Ten o’clock. It was April when I started my first recovery, in 2003. Some of my memories of the time are positive. I was 36 years old, so I felt a lot younger and more resilient. On Labor Day of that year, I loaded my 83 Fender P Bass in the back of my truck and headed out to meet JP and Dave for the first time. It was a beautiful afternoon. We hit it off pretty well right away. Dave played guitar and JP was on drums while I plugged in my bass and did my best. I still have the cassette tapes of our jams. They were quite good, actually. JP kept my want ad from a few months before and called me out of the blue. I don’t know that it was an act of God or anything like that, but it worked out well for a while. Looking back, I can see how my paranoia was a problem. I would have benefited from cognitive therapy at the time. As it was, my sensations were very raw and in the prime of youth. A good feeling was a good feeling, period. I felt before I thought. I trusted intuition, like any Romantic. And really, there were many of us Jungians running around town in 2003. What was wrong with that? I lived that way for the whole decade. Everything felt so much fresher that way. Colors were more vivid and vital, and I could really smell the seasons year by year. Smell the sunshine, smell the rain. It makes me want to throw off the yoke of cognitive therapy and regress to the way I used to know. If only it could be so. This afternoon I’m going to play my new Fender bass and listen for echoes of how it used to be— tomorrow…
Noon hour. I like the idea of freedom. It’s hard to do anything without this belief. And contrary to what people say, we’re always free anyway. Free to run a red light. Free to steal a loaf of bread. And free to pick up my bass guitar and rock this town… from the comfort of my own home. What is everybody doing today? An airliner is flying overhead, surprisingly.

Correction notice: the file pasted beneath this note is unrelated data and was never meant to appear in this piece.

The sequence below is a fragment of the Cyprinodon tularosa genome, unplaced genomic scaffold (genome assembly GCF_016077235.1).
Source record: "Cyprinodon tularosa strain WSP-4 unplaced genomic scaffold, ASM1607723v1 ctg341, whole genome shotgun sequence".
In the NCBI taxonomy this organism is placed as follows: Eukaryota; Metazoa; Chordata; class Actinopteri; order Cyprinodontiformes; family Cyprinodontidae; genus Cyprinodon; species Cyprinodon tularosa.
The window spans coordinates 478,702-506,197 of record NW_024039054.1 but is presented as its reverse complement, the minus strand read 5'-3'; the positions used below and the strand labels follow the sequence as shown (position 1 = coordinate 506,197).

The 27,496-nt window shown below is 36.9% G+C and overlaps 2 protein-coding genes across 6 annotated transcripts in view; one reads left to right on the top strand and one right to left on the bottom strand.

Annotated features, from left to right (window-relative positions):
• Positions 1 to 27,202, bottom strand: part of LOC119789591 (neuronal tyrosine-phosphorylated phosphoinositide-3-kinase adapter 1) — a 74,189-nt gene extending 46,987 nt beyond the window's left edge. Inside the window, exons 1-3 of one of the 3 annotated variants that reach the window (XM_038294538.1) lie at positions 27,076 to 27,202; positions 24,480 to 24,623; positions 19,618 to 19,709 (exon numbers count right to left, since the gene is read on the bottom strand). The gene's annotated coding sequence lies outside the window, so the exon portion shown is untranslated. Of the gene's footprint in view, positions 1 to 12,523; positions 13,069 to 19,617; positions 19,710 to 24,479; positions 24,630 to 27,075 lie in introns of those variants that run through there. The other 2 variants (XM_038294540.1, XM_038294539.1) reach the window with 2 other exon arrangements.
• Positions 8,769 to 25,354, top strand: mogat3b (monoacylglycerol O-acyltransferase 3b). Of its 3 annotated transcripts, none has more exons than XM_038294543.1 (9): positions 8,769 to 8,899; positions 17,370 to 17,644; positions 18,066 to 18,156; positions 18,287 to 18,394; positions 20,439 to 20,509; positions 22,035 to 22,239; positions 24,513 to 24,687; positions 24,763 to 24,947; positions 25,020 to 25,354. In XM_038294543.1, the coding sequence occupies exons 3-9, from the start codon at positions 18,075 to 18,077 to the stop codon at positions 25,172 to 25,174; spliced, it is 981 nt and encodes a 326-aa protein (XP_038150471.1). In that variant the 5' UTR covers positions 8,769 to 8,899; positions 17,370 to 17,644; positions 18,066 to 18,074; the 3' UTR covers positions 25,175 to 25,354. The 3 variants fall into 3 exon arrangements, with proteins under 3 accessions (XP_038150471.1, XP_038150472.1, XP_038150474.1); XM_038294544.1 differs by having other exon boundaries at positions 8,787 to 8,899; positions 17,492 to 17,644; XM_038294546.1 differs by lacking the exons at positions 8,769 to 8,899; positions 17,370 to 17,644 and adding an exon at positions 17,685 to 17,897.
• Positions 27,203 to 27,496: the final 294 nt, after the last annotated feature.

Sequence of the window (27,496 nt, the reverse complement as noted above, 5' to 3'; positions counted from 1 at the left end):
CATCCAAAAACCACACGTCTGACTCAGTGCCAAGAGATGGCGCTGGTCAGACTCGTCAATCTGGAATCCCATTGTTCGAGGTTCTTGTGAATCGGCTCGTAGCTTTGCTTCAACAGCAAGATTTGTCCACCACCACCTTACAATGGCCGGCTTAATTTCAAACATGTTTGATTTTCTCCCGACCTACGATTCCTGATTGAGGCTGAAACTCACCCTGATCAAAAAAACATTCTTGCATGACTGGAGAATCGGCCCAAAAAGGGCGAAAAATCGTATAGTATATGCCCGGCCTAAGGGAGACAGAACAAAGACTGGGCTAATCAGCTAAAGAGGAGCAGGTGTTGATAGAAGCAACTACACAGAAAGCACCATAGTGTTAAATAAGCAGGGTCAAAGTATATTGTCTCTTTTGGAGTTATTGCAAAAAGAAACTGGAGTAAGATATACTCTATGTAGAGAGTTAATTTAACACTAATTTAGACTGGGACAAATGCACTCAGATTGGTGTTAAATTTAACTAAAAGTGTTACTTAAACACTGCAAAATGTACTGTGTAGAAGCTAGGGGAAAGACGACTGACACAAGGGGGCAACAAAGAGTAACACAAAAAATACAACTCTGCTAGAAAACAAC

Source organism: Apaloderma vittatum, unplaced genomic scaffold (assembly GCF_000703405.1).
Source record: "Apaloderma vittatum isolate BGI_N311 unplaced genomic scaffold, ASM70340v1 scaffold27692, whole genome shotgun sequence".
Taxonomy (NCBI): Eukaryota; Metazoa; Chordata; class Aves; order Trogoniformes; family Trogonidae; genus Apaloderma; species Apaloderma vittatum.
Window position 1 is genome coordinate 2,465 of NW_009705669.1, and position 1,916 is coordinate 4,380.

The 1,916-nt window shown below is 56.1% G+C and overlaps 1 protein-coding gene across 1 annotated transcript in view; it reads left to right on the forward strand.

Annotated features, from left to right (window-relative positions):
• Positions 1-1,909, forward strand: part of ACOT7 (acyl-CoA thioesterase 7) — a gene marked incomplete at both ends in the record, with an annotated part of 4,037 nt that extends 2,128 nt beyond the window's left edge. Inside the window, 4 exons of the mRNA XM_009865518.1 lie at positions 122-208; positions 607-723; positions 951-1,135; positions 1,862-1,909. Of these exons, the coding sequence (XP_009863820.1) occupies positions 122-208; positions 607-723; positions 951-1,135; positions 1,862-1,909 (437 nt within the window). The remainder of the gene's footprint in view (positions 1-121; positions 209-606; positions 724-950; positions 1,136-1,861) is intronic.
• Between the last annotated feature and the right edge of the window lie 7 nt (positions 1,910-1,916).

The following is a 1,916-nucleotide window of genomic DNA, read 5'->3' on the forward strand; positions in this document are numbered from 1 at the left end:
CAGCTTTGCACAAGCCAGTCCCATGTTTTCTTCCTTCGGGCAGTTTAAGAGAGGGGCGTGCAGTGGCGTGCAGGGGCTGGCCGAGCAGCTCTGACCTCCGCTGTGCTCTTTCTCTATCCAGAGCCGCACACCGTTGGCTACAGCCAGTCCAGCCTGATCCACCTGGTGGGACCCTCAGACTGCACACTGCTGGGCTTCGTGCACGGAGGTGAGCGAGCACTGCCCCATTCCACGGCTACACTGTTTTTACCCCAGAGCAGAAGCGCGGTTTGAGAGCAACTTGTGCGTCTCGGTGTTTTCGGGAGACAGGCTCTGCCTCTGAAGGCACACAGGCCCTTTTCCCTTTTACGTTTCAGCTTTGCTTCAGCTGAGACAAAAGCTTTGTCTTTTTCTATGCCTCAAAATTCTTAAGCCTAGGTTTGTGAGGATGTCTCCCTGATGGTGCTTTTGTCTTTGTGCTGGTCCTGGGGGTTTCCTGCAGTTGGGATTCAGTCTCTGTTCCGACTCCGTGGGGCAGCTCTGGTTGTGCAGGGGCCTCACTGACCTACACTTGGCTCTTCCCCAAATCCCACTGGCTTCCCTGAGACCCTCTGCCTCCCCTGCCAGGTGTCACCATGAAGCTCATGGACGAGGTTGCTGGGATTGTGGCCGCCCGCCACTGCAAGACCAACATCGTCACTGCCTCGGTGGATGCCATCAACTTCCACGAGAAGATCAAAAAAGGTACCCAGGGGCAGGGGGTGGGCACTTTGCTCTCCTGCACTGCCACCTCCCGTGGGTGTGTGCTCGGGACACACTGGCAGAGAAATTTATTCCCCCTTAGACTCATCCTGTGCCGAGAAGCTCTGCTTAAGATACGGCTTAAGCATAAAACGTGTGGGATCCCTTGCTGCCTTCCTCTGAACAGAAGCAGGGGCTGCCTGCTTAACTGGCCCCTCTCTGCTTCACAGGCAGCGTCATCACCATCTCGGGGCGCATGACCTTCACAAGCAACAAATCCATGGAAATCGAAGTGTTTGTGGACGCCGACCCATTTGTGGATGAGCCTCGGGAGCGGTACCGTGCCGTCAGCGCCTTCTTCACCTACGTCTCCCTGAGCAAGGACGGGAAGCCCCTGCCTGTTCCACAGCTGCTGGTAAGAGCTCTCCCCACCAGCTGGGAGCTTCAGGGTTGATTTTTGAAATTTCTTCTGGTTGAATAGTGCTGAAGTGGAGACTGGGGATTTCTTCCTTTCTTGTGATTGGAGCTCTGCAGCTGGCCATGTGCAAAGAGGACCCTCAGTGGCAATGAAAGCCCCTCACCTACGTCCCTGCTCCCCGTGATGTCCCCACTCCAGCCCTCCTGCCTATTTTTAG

One forty. I jammed on my white bass and the cops did not shut me down. I almost wish they would have. It would’ve been acknowledging that I’d made a sound… Still no message from Suzanne, so I hope she’s okay. If my brain weren’t so scattered, I’d pick a great novel and read it. But my attention wanders after a few chapters. I’ve never read anything by Victor Hugo, one of the giants of French Romanticism.
Three ten. I found my copy of Les Miserables, and my sense of freedom and justice bids me to start reading it. We’ll see how far I progress. It’s over 1400 pages, but there will probably be time to finish it. I’m thinking that the book will fortify my courage for the unforeseeable days ahead. Human behavior is rather experimental currently. Take it day by day and expect the unexpected.
I had a terrible dream sequence of persecution by my parents for something sexual. They were bent on kicking me out of their house. Then I woke up and remembered they are dead. I got up and took my medication and let Aesop outside. He saw the possum again and tore off after it… Percy Shelley believed in what he called sympathy, or what we might call human community. It wasn’t enough for people to enjoy life singly, but rather we should do it together. This is kind of what I’m thinking now during the pandemic. We need to find a way to communicate in spite of the situation. There’s no sense in shivering in fear and dread. Which is the worse fate, to die of the virus, or to die spiritually as the human race?